Could the Church Become a Catalyst for Change?

The Georgian Orthodox Church massively influences all areas of Georgian life, including politics. With such huge influence comes the opportunity to impact opinions and politics, as well as generate change.

According to a survey by the International Republic Institute in 2017, 88% of Georgians held a favorable view of the church, making it the most trusted organization in the country. In 2012, the National Democratic Institute asked “how important is your religious belief in making daily decisions” to which 36% of Georgians responded “very important”, and 48% said “important”.

The impact of the Church on politics and opinion is easily visible in Georgia. “The perceptions and convictions of highly respected religious leaders help shape the public opinion to a considerable degree,” stated H.E. David Bakradze, Ambassador of Georgia to the USA.

Indeed, in 2013, gay rights activists holding an anti-homophobic rally were met by thousands of protestors, organized and led by the Georgian Orthodox Church. Ilia II of Georgia, the head of the Georgian Church had described homosexuality as an “anomaly and disease” two days earlier, calling for a ban of the rally. The event ended in a clash which resulted in the injuries of multiple people.

Moreover, the recent parliamentary discussions surrounding the legalization of cannabis were halted following opposition from the Church. Father Andria Jamghaidze warned “next we will see similarly liberal approaches to cocaine and heroin.”

Realizing the huge impact of the Church on Georgian life and democracy, government bodies and NGOs are beginning to reach out to the Church. Supported by the UK Governance Fund, the Center for Development and Democracy (CDD) has been working together with the Orthodox Church and leaders of religious groups in Georgia since 2014.

Their work has shown the potential of the Georgian Orthodox Church to make positive changes and hold dialogues. This is especially significant due to the perception that the Church is against discussions and is relatively closed. For example, they organized study visits for a group of religious leaders to Washington D.C., as well as European and Euro-Atlantic institutions. Such visits establish important dialogues which promote both tolerance and collaboration among religious groups in Georgia, whilst also educating the Church and changing misconceptions.

Often associated with anti-western propaganda which claims the Church is pro-Russian, the Church made a big statement by pledging its support to the EU, following the abovementioned visits. The Patriarchate of Georgia made an official statement: “It turned out that both in NATO and the EU, they had the wrong perception about the Georgian Church, and we also had the wrong impression about their policy towards a number of issues. Concerning Georgia’s aspiration to Euro-Atlantic membership, this is the choice of the Georgian people and the Church respects this choice.”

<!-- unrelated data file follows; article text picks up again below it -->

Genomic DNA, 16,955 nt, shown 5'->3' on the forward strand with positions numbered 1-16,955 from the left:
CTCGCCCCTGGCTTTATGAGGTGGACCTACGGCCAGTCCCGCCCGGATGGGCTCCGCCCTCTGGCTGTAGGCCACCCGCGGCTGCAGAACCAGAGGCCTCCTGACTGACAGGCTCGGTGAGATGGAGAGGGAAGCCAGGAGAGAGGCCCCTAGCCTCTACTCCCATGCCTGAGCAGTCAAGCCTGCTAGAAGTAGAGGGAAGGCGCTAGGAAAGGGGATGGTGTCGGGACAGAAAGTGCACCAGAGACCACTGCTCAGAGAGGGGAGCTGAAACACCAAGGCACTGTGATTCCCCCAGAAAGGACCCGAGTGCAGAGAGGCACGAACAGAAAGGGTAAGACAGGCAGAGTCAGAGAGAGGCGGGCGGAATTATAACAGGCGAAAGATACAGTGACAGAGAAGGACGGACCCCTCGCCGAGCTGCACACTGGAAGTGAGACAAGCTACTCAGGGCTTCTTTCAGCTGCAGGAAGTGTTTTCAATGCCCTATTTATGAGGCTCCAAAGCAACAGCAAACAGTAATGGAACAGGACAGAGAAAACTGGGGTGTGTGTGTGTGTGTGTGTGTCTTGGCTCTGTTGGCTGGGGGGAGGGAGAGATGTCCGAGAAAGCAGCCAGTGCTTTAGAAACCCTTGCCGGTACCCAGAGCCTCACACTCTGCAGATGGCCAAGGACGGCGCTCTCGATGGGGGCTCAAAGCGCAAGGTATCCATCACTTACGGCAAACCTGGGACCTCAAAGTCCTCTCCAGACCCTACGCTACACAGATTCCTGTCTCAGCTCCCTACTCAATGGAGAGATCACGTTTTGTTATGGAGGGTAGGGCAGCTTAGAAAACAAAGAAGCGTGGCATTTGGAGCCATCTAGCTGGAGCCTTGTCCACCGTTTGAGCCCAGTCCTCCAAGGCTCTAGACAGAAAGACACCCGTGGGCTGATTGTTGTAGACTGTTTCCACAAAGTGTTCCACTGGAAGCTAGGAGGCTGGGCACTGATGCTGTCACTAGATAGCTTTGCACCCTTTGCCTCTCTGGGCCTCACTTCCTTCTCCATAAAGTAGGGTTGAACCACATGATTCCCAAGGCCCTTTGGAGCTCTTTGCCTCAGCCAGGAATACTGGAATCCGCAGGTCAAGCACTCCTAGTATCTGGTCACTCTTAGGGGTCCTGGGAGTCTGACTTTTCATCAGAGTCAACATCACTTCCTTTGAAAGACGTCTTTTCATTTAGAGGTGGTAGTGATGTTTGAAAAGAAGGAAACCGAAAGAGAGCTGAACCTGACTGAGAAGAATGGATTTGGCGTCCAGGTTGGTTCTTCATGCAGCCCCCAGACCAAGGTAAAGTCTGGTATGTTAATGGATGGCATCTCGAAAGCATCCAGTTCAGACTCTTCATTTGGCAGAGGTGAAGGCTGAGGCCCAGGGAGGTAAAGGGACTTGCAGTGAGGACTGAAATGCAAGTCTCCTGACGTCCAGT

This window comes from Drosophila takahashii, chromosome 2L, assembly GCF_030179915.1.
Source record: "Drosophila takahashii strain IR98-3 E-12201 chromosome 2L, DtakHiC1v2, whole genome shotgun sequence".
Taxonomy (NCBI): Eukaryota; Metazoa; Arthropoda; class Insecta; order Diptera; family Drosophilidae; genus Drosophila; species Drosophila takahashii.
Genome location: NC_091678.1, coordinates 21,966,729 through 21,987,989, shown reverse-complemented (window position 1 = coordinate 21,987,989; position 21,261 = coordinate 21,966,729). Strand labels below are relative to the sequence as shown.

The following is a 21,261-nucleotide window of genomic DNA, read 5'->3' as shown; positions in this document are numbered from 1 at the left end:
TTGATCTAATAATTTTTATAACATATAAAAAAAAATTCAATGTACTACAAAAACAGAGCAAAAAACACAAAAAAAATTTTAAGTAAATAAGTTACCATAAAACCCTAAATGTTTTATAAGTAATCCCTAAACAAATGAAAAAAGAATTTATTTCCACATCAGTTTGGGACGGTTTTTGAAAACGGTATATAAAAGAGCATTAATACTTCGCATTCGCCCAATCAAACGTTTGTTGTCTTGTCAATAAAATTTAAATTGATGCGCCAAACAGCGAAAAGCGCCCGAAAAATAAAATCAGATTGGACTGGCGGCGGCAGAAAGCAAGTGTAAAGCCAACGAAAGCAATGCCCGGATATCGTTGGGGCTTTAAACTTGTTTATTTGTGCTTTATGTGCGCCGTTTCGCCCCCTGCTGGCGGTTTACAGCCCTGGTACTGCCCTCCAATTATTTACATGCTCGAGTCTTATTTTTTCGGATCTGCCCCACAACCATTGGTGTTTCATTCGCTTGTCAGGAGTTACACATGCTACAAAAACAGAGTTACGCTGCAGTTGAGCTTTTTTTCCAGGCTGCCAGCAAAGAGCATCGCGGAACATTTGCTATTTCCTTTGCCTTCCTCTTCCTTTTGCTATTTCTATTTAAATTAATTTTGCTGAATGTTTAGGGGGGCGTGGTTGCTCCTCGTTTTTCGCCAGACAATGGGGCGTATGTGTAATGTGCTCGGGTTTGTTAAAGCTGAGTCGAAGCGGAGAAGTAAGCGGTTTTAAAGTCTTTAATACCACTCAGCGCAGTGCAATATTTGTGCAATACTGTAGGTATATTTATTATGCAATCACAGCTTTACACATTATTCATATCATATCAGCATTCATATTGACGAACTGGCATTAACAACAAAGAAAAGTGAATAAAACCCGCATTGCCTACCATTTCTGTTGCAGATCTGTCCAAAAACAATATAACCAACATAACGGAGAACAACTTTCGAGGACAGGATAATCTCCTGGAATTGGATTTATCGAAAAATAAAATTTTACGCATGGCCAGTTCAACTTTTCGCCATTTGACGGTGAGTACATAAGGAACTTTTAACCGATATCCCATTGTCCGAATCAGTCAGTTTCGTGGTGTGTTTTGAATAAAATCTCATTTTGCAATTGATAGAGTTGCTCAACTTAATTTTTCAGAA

Part of the work of the CDD also includes conducting educational projects such as lectures, workshops and intensive training sessions with representatives and affiliates of the Church as well as the general public and parishioners. Topics such as the Georgia-EU history of relations, international treaties on human rights, and relations of religious organizations and governments in the EU member states were taught by government officials and representatives of diplomatic missions.

Learning about such topics is of incredible importance for the Church, especially due to their massive influence. 93% of the participants said that the information they received was greatly needed and that they would be willing to participate in future educational and awareness-raising activities.

Speaking at the signing ceremony of the Grant Agreement of the project “Supporting Participatory and Inclusive Governance in Mountainous Guria and Adjara” at the British Embassy on November 7, Ketevan Chachava was very positive about the possibility of the Church to become a positive message carrier. Ideas can be better re-laid to the Georgian population through teaching priests about important laws and ideas such as tolerance, human rights, and anti-discrimination. She plans to continue to work closely with the Church and hold regular dialogues to promote this change.

Although such considerable power in a non-elected body is alarming, the recent openness of the Church to embrace dialogues and training could show a shift in attitudes of a Church which has historically been mostly unreachable. The conservative grip of the Church on Georgian society is not likely to loosen in the near future, making continued work with it arguably the most important direction for civil society. The continuation of dialogues and projects supported by the international community shows that positive steps are being made.

By Amy Jones

12 November 2018 16:55